Based in Okinawa, the squadron used its cargo and personnel hub at Naha AB to transship personnel and cargo to bases on Taiwan, the Philippines and increasingly to support United States forces that were building up in South Vietnam, Thailand and Laos. As the level of American involvement increased in the ongoing conflict in Southeast Asia, the C-130s of the squadron were becoming a more common sight during the 1960s in support of operations.[5]

In 1967, the squadron was redesignated the 21st Tactical Airlift Squadron. In 1968, during the siege of Khe Sanh, crews from the 21st performed massive combat airdrops and assault landing supporting the besieged outpost. In 1971 Naha Air Base was closed and the squadron moved to Ching Chuan Kang Air Base on Taiwan,[1] however the political sensitivity of having a permanently assigned USAF unit on Taiwan led the squadron to move to Clark Air Base in the Philippines in November 1973.[citation needed] Through 1973 and 1974, the "Bee liners" were instrumental in repatriating American POWs to US soil.[5]

During the 1980s, the 21st frequently participated in exercises including Team Spirit, Foal Eagle, Tandem Orbit, and Cope Thunder. In 1989 due to the decision to downsize Clark Air Base,[citation needed] the squadron again moved to Yokota Air Base, Japan,[1] which was being developed as a Military Airlift Command passenger/cargo hub.[citation needed] The 21st was selected for the 1991 Military Airlift Command's Outstanding Tactical Airlift Unit Award and best Active Duty Tactical Airdrop Award at the 1993 Rodeo competition.[5]

Modern era

21st Airlift Squadron Lockheed C-5B Galaxy, 87-0037, returns from a training flight 31 March 2006. The event marked the final C-5 flight for the 21st Airlift Squadron.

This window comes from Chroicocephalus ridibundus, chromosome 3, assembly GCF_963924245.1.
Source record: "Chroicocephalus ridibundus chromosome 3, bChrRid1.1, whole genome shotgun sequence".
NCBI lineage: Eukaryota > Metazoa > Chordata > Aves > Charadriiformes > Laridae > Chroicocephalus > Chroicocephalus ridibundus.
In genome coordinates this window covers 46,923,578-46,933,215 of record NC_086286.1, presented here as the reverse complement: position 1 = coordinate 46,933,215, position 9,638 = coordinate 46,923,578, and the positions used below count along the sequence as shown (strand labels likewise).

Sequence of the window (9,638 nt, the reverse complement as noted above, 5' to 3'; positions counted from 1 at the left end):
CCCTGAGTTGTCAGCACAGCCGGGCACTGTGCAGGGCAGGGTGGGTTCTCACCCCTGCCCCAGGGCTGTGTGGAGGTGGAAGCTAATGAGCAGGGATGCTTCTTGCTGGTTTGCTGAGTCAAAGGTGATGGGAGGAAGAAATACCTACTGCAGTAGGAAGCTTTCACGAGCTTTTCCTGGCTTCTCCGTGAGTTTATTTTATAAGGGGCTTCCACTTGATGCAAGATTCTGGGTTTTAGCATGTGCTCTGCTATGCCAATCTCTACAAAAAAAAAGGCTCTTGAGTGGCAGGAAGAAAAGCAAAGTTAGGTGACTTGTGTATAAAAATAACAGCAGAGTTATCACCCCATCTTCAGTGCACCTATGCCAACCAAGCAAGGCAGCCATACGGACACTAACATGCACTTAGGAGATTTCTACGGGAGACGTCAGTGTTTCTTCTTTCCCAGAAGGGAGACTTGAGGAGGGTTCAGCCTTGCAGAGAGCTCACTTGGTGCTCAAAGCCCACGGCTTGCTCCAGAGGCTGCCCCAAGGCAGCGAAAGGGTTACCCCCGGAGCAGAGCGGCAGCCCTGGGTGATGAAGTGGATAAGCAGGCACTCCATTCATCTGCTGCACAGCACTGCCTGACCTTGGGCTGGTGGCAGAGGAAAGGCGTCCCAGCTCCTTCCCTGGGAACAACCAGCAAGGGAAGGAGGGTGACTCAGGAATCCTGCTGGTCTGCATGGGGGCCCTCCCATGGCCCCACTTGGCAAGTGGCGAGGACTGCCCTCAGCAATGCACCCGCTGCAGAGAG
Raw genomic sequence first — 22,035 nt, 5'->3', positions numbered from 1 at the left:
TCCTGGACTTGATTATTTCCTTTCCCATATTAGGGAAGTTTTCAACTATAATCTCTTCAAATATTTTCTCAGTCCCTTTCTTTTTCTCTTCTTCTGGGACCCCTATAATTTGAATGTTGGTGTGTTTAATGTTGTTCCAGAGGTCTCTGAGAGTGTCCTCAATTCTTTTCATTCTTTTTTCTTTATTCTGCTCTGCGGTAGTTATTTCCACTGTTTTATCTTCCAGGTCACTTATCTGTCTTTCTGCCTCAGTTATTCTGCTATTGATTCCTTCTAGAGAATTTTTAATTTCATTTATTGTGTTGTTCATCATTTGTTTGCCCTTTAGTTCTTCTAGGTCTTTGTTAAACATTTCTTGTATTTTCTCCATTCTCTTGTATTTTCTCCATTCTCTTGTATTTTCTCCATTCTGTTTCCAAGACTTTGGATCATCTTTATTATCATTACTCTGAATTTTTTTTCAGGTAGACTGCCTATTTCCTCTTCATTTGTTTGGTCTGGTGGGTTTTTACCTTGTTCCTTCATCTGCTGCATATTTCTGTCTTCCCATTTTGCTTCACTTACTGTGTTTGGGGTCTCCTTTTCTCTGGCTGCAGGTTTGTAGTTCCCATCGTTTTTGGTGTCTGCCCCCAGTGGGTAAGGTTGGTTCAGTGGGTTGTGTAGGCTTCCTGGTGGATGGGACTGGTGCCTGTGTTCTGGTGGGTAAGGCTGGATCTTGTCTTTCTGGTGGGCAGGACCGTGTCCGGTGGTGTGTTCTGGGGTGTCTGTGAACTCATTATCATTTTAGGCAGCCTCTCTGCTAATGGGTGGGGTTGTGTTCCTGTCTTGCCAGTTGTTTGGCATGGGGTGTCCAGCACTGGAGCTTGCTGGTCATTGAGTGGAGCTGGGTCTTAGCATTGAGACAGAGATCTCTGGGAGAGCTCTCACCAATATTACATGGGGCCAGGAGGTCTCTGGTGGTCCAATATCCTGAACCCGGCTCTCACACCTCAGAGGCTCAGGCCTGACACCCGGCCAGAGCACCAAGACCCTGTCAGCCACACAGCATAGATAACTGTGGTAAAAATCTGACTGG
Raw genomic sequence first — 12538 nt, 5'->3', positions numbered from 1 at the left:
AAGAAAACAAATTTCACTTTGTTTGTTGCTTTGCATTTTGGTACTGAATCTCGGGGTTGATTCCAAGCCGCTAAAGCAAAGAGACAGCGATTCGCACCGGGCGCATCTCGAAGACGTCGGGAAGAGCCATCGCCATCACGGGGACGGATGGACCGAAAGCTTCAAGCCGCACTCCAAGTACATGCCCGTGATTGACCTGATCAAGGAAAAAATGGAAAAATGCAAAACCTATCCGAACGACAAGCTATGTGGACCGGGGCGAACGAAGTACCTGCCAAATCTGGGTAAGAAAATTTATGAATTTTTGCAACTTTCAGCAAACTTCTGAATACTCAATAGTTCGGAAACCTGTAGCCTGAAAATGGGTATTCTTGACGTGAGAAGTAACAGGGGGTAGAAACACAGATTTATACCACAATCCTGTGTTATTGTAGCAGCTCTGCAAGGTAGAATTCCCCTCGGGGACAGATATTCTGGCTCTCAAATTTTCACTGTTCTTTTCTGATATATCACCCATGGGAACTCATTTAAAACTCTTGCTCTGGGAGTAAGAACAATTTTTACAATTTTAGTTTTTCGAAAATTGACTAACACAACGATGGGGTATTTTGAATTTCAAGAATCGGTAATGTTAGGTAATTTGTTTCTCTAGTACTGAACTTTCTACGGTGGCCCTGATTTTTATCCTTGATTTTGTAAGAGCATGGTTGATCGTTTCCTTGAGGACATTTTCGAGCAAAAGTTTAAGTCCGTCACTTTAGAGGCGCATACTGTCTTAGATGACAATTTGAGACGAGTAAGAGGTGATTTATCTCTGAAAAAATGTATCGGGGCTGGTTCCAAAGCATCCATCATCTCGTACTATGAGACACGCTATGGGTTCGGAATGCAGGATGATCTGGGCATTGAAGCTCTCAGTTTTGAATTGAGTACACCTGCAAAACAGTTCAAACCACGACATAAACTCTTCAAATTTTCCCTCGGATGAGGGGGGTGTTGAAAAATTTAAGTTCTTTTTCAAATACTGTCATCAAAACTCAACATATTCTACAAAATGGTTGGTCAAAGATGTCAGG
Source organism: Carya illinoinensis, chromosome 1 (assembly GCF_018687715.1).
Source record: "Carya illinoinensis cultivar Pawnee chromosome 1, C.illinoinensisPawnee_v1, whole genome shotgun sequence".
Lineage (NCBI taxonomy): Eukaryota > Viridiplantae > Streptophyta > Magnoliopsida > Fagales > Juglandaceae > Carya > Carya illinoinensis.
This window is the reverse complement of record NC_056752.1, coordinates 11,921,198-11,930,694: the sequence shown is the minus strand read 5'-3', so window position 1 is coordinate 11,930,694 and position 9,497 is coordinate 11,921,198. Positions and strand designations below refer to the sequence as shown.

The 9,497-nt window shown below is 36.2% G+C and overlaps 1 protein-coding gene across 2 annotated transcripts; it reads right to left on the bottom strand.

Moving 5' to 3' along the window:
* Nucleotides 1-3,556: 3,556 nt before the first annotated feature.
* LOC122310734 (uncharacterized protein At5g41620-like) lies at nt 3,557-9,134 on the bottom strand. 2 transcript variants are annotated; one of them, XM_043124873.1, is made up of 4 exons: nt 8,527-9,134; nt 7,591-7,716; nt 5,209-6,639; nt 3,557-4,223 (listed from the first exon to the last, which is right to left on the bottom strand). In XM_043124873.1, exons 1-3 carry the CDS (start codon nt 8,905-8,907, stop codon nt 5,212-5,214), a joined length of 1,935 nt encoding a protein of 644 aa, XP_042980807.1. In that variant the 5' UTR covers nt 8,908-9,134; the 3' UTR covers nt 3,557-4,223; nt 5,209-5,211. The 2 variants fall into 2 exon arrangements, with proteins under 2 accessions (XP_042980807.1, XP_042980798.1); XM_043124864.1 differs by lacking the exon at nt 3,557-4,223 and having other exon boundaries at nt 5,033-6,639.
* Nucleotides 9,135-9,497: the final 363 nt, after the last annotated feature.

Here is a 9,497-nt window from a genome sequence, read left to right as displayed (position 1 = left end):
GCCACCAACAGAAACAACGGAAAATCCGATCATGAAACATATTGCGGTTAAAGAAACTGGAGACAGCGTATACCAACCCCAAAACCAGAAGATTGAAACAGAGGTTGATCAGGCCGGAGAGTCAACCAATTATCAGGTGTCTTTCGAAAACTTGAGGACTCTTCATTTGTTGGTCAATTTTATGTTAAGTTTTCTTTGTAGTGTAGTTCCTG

As part of a worldwide realignment of Air Mobility Command assets on 1 October 1993, the 21st transferred its C-130s at Yokota to the 36th Airlift Squadron, which retired its C-141 Starlifters at McChord Air Force Base, Washington and moved to Yokota as a paper unit. The 21st, in turn, was transferred to Travis Air Force Base, California[5] where it took over the assets of the Lockheed C-5 Galaxy 75th Airlift Squadron. The 75th was transferred in turn to Ramstein Air Base, Germany where it took over the Douglas C-9 Nightingale medical Evacuation mission of USAFE. This realignment was due to the large reduction in USAF assets after the end of the Cold War and the directive by USAF Chief of Staff General Merrill McPeak to retain notable units on active duty as much as possible.[citation needed]

Since the conversion to the C-5 Galaxy in 1993, the 21st helped avert conflict between North and South Korea by flying triple aerial-refueling mission carrying Patriot missile batteries directly to South Korea.[5]

They were also involved in several humanitarian missions in 1994 including transportation of tons of badly needed medical supplies and food to disease-ravaged Rwanda, missions in support of the Haitian and Cuban relief efforts, and closer to home, the 21st provided the first C-5 crew to fly critically needed firefighters equipment to earthquake-stricken Los Angeles. With the combination of the C-5 and aerial-refueling, the 21st delivered heavy and outsized cargo from the cold of Russia to the heat of Indonesia.[5]

On 3 April 2006, the 21st Airlift Squadron celebrated its 64th anniversary. On the same day, the squadron transferred from the C-5 Galaxy to the Boeing C-17A Globemaster III. On 8 August 2006, the 21st received its first C-17, "The Spirit of Solano".[5] With the arrival of the C-17, the C-5 Galaxies were transferred to the United States Air Force Reserve 439th Airlift Wing, Westover Air Force Base, Massachusetts.[citation needed]